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OpenGL [SOLVED] Depth buffer problem

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Hello,

I'm nowadays developping a game using OpenGL.
By the way, I'm a novice about this library, so i'm still doing some common mistakes.

I tried so hard to fix my depth buffer problem, but i can't do anything about that ;

Here is the screenshot of the game, without the problem (my boxes' depth are very low) :


Now, if i put some depth on my boxes...


(For those who would like an animation, i recorded the problem there :
http://www.megaupload.com/?d=ZPK99ZWG

Well, I paste some of my code, tell me if i'm doing something wrong. (Well, I guess I do...)



// Init function
void init ()
{
glutInitDisplayMode(GLUT_RGB | GLUT_DOUBLE | GLUT_DEPTH);
glEnable(GL_DEPTH_TEST);
}

// Drawing routine
void draw ()
{
glClearColor(0.1, 0.1, 0.1, 1.0);
glClear(GL_COLOR_BUFFER_BIT | GL_DEPTH_BUFFER_BIT);

glMatrixMode(GL_MODELVIEW);
glLoadIdentity();

gl_plateau_draw(gc->glPlateau);
glutSwapBuffers();
}


Can you help me ?
If you need more code, I can copy / paste there.

Thank you ! :)

EDIT :
Oh ... I just noticed that switch
glEnable(GL_DEPTH_TEST);
and the
glutInitDisplayMode
was doing something better ...



There is still something wrong in the drawing of my boxes ; Sometimes my boxes are filled, sometimes not. (depends of the position of the camera)

[Edited by - Spl3en on October 19, 2010 2:41:38 PM]

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Try glDisable(GL_CULL_FACE). Polygons have a front and back side, and back-facing polygons are commonly culled away. Usually this is a good thing, and if you order your vertices correctly you will still get the correct behavior, unless you need to be able to view the same polygon from both directions.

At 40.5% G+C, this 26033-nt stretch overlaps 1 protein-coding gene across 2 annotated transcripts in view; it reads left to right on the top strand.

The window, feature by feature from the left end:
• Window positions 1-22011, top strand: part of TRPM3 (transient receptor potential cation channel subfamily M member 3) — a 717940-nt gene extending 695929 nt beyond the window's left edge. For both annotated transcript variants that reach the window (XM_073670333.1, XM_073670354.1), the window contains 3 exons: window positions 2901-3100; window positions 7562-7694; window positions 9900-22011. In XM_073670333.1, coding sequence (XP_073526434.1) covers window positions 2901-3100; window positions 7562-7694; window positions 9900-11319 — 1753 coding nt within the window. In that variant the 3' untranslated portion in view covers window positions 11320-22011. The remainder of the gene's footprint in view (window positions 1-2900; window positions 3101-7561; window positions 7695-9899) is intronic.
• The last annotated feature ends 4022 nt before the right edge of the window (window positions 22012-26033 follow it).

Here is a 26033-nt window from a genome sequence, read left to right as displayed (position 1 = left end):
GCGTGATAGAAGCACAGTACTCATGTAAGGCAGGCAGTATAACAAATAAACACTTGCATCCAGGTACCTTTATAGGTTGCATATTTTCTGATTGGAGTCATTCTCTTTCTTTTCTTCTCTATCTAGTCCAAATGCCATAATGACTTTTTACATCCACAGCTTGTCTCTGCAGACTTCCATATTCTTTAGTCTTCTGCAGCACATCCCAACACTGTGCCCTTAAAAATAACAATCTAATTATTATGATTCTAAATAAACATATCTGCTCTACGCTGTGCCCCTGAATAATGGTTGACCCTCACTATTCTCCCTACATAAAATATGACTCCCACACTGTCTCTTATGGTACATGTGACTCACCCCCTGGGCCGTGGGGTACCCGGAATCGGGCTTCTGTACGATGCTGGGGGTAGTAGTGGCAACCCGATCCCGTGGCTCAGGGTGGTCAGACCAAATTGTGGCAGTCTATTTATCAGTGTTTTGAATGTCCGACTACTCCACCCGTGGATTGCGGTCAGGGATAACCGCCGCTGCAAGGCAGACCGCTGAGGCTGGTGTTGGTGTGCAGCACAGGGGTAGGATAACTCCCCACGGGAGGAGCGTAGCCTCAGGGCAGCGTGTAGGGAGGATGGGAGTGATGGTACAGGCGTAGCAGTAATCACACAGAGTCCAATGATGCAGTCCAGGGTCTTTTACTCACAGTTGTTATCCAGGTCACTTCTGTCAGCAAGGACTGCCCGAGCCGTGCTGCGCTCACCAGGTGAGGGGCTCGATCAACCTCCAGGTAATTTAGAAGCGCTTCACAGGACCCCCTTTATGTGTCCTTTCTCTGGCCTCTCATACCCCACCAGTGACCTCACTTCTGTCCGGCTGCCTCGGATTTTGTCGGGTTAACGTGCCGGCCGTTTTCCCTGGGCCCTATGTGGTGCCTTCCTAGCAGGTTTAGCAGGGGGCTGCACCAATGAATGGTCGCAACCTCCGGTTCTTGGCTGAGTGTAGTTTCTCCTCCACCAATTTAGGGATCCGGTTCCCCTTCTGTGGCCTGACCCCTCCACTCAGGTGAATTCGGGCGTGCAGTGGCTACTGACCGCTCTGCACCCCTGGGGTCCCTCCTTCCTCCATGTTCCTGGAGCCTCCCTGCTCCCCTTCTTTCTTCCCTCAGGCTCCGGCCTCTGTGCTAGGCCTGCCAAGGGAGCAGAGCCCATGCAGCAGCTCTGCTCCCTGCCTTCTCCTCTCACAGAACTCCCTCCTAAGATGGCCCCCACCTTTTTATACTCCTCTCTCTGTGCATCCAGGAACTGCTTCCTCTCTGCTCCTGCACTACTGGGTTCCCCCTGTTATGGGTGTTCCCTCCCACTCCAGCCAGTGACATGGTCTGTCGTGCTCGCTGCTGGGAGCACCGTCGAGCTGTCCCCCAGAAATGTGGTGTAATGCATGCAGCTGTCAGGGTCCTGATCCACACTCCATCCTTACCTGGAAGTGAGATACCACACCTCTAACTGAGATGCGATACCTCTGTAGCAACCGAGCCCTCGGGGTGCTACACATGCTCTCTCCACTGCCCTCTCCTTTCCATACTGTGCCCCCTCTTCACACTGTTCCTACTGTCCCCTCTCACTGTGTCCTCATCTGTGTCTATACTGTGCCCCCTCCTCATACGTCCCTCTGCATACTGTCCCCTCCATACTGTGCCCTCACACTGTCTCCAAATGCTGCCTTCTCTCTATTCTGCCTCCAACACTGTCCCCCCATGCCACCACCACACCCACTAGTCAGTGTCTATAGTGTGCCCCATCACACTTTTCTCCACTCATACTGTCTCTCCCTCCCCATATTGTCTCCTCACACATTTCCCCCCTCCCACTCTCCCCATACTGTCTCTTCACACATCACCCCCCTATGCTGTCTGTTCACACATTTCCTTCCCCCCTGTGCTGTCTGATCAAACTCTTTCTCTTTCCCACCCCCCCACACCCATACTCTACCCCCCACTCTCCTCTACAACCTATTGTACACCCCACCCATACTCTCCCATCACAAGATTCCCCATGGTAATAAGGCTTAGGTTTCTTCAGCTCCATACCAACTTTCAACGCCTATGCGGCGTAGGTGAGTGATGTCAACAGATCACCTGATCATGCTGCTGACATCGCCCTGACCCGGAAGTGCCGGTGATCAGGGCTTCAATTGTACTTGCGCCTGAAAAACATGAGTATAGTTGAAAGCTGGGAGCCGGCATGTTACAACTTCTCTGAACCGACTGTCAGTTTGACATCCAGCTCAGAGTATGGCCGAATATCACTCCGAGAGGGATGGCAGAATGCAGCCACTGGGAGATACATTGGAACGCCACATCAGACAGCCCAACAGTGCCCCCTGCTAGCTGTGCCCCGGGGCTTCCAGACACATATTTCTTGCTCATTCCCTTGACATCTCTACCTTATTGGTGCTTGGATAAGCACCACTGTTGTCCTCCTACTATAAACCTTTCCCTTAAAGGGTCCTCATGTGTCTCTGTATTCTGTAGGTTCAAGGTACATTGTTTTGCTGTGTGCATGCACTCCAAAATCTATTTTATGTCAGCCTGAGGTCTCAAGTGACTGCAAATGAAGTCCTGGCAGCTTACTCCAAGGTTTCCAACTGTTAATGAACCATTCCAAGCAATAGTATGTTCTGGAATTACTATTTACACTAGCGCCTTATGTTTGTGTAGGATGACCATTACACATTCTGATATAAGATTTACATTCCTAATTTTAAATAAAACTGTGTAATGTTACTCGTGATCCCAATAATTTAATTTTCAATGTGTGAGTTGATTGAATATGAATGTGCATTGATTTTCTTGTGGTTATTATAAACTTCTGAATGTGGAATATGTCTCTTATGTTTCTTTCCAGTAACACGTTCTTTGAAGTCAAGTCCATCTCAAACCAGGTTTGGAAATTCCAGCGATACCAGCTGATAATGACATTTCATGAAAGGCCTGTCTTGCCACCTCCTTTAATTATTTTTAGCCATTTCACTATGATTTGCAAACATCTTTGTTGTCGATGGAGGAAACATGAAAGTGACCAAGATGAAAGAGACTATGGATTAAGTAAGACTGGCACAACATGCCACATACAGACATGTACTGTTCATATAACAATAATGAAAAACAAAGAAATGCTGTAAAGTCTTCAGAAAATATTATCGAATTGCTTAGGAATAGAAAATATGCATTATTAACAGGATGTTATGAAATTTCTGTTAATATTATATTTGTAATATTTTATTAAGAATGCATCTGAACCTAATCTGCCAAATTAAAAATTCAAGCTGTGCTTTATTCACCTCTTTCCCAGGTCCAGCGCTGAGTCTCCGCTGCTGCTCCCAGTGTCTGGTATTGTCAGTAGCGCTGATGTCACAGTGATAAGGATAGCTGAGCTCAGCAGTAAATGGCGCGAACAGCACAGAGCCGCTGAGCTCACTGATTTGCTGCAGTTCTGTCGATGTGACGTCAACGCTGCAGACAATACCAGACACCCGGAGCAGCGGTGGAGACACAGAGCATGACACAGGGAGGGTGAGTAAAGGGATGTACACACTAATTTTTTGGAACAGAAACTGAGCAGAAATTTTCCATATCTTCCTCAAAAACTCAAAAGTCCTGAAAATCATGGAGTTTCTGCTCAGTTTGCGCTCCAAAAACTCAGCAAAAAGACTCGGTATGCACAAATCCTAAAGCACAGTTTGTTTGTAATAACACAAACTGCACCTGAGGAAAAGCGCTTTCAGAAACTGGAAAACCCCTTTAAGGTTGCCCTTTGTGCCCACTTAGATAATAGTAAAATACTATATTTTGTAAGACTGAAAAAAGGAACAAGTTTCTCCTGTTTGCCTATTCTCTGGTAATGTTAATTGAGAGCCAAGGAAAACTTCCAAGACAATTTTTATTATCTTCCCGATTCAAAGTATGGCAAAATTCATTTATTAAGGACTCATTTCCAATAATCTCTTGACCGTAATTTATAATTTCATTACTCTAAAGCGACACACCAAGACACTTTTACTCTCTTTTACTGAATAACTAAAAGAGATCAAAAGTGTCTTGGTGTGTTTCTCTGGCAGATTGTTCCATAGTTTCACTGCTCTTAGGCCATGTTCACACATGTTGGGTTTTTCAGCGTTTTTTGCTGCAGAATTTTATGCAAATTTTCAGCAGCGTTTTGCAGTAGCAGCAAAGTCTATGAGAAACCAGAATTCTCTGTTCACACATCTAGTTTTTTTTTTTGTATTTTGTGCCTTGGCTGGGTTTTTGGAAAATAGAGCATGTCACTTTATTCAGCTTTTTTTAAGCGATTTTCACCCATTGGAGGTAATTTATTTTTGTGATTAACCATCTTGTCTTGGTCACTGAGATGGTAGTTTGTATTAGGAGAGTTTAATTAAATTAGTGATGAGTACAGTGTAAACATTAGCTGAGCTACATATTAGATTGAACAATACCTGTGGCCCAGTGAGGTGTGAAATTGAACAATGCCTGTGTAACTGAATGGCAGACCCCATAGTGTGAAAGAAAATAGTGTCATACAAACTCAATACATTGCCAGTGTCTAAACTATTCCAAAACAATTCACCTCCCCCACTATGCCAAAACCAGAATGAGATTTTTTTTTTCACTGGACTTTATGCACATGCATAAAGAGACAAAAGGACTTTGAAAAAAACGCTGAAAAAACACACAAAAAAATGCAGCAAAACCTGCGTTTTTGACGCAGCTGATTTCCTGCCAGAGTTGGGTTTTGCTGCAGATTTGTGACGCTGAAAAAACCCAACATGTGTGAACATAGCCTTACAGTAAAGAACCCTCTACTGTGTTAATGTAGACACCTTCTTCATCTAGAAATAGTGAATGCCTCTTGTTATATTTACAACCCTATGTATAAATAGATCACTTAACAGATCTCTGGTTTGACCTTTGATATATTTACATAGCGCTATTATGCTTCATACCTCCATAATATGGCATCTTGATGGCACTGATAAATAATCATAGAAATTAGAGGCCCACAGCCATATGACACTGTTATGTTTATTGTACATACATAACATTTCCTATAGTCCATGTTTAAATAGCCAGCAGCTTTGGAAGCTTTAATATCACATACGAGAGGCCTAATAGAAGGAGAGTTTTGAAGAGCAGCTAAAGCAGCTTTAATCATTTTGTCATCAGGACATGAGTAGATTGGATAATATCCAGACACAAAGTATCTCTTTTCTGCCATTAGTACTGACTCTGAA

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Thank you for the reply Erik, it's really appreciated :)

Unfortunately, i tried your advice, but this didn't work...
I didn't touch at culling anywhere else.

I still believe that it is a depth buffer problem :
As you can see, my tokens are visible, like if the boxes were invisible...

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Quote:
Also try putting glEnable(GL_DEPTH_TEST); in your draw function.

Thank you again for the advice, I didn't try this.
It seems to resolve the transparency problem, but it now does the same problem as the begginning... :-(

This one : Screenshot

Quote:
Post the whole code.

Well, this is a school project, the whole source code length is almost 100ko (but only 20ko of OpenGL), so I uploaded this to Megaupload...
Here it is : http://www.megaupload.com/?d=VP2JLZDF
The files where I use openGL are prefixed by "Gl", and my draw routine is in GraphicContext.c.

I don't have so much hope that someone will analyze all my code to find the problem, but if someone do, be sure that someone in the world will thank you very very much :)

Quote:
Any what is the "depth range" and the "depth func"?

I'm not sure of the meaning of your question, but i use that :
gluPerspective(30, width/height, 0.1, 10000);

I don't know how to use glDepthRange(), maybe that is the problem ?

EDIT :
I got a function to set the FPS to 60, the rendering changes if i modify the value of the max FPS ... I guess i'm doing wrong with the depth buffer and the FPS.

EDIT 2 :
Erm, i removed the FPS max value, and it didn't change anything, so it is surelly not that... :(


[Edited by - Spl3en on October 19, 2010 2:49:37 PM]